We’ve also taken the rug out from under any mothers who might need assistance because they can’t find work or the work doesn’t pay enough. In 1996, welfare reached 72 percent of poor families with children. That had dropped to a mere 26 percent by 2012.

So when a homeless mother needs to go to a job interview or a mother making less than $8 an hour needs to go to work, what options have we given them? Few, if any.

Military weaponry makes a bad situation much worse, but the core problem is still police forces that have nothing but contempt for the populations they’re supposed to “protect and serve.” By all means criticize the hardware — but the real problem isn’t going to go away if the use of that hardware is dialed back, because cops will treat civilians they despise with contempt using whatever’s at hand. And if Paul’s fellow libertarians get us talking almost exclusively about gear and government, then they’ll have successfully diverted the discussion onto their turf, for their ends. We mustn’t let that happen.

Steve M., reminding us that Amadou Diallo and Rodney King were brutalized with what were basically glorified sticks. The pricey military gear makes it easier for the police to monitor and attack larger numbers of civilians at one time, but it’s the institution itself—its bigotry, authoritarianism, and lack of accountability to the public it professes to serve—that is the real problem.

never understand where the “as a taxpayer” types are after high-profile incidents of police brutality

jakke:

The Ferguson police are a public service that’s spending a ton of money forcibly intimidating the residents and restricting media access and protecting their total impunity rather than suspending the officers responsible without pay and cooperating with an external inquiry. If ever there were a totally wasteful and self-interested government agency, it’s the Ferguson police right now. And there are so many pundits and think tanks and elected officials who make a career out of loudly criticizing misallocation of government resources, but somehow they’re all totally silent on this one.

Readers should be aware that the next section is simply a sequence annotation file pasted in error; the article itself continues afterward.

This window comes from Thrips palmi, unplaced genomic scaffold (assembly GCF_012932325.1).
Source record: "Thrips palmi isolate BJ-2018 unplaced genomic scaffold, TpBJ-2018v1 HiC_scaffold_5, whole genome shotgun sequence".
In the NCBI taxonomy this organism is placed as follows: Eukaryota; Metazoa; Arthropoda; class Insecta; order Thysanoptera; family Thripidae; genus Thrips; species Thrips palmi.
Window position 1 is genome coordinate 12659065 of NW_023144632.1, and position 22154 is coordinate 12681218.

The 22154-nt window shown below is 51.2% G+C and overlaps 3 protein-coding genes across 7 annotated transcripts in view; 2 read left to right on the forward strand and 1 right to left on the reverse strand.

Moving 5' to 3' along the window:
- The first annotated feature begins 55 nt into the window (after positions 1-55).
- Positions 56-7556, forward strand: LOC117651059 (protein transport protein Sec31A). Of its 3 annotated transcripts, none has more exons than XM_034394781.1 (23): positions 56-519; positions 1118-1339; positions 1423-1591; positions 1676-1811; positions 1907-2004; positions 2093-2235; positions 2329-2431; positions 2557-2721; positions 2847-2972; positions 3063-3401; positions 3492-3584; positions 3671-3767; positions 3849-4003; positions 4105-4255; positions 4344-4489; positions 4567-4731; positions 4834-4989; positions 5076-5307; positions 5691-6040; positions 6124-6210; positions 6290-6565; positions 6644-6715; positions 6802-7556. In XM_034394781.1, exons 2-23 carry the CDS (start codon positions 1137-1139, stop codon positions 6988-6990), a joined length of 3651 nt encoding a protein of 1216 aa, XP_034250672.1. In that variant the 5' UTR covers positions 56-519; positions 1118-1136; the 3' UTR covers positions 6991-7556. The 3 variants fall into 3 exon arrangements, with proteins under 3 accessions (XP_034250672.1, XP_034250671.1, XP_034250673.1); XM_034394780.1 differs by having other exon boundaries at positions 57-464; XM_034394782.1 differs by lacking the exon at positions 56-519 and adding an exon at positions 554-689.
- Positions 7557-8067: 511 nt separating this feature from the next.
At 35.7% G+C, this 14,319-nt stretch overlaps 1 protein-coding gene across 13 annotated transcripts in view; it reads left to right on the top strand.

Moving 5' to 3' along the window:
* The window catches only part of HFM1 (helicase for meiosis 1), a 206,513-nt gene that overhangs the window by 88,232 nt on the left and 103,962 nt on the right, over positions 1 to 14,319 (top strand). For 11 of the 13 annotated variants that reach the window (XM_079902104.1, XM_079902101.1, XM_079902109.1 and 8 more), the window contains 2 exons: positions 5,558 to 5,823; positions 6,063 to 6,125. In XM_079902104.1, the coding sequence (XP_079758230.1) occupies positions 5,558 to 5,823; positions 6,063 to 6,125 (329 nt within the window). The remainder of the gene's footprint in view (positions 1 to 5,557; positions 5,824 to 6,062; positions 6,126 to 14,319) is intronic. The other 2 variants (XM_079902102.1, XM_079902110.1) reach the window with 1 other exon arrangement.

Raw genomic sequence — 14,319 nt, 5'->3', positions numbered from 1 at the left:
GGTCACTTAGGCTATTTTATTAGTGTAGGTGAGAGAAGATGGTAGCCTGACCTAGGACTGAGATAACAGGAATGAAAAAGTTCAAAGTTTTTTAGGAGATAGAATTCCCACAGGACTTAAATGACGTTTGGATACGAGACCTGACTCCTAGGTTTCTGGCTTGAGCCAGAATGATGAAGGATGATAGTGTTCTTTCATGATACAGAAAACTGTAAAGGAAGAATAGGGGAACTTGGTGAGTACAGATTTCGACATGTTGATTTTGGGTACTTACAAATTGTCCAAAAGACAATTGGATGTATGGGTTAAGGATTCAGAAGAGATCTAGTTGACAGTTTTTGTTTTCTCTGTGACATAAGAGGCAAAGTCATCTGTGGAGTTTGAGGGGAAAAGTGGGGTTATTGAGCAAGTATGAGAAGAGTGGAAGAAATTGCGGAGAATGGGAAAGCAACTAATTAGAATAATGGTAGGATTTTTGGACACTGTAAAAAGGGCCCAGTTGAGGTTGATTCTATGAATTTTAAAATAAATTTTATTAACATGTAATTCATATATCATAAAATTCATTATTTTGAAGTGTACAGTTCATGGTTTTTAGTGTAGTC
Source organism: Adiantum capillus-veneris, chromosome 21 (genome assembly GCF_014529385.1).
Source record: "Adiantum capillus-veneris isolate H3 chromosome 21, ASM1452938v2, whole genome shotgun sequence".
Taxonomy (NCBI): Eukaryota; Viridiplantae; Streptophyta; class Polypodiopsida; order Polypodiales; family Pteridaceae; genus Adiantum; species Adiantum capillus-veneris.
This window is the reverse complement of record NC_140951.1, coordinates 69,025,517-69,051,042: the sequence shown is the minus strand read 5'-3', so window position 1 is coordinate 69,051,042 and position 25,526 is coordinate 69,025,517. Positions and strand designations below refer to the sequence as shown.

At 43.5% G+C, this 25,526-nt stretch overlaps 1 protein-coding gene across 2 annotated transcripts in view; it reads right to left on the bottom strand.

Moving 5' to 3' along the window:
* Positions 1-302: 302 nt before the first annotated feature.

The criminal justice system is working perfectly as far as those “as a taxpayer” people are concerned. They’re not the ones being harassed and assaulted by the police—the folks they’re scared of (black people, poor people, queer people, immigrants, etc.) are. These “as a taxpayer” types probably think outfitting cops with paramilitary gear so they can more effectively terrorize minorities is a great use of their tax dollars.

And the “misallocations” of government resources that these same people tend to be focused on are welfare programs for those same despised minorities. Agricultural subsidies that mostly benefit white farmers and artificially raise the cost of food? Fine. Food stamps to help struggling families afford to eat? NOT FINE WHAT ARE WE SOVIET RUSSIA

Lifestyle feminism ushered in the notion that there could be as many versions of feminism as there were women. Suddenly the politics was being slowly removed from feminism. And the assumption prevailed that no matter what a woman’s politics, be she conservative or liberal, she too could fit feminism into her existing lifestyle. Obviously this way of thinking has made feminism more acceptable because its underlying assumption is that women can be feminists without fundamentally challenging and changing themselves or the culture. For example, let’s take the issue of abortion. If feminism is a movement to end sexist oppression, and depriving females of reproductive rights is a form of sexist oppression, then one cannot be anti-choice and be feminist. A woman can insist she would never choose to have an abortion while affirming her support of the right of women to choose and still be an advocate offeminist politics. She cannot be anti-abortion and an advocate of feminism. Concurrently there can be no such thing as “power feminism” if the vision of power evoked is power gained through the exploitation and oppression of others.

— bell hooks, Feminism is for Everybody (via oldfrnd)

(via historic-upstart)

Rasmussen Poll: Wendy Davis Trails GOP Opponent By Single Digits →

That’s +4 points since their last poll in March, but an 8 point lead is still fairly big. She needs HIGH turnout by Democratic voters:

Davis hopes that momentum includes areas like Dallas, Houston, Austin and San Antonio, the urban centers where Democrats thrive. Republicans tend to swamp those votes with huge support in the suburbs, such as Collin and Denton counties, and rural areas.

In those areas she hopes to increase voter turnout at least 5 percent, a tough task during midterm elections, when casual Democratic voters tend to stay away from the polls.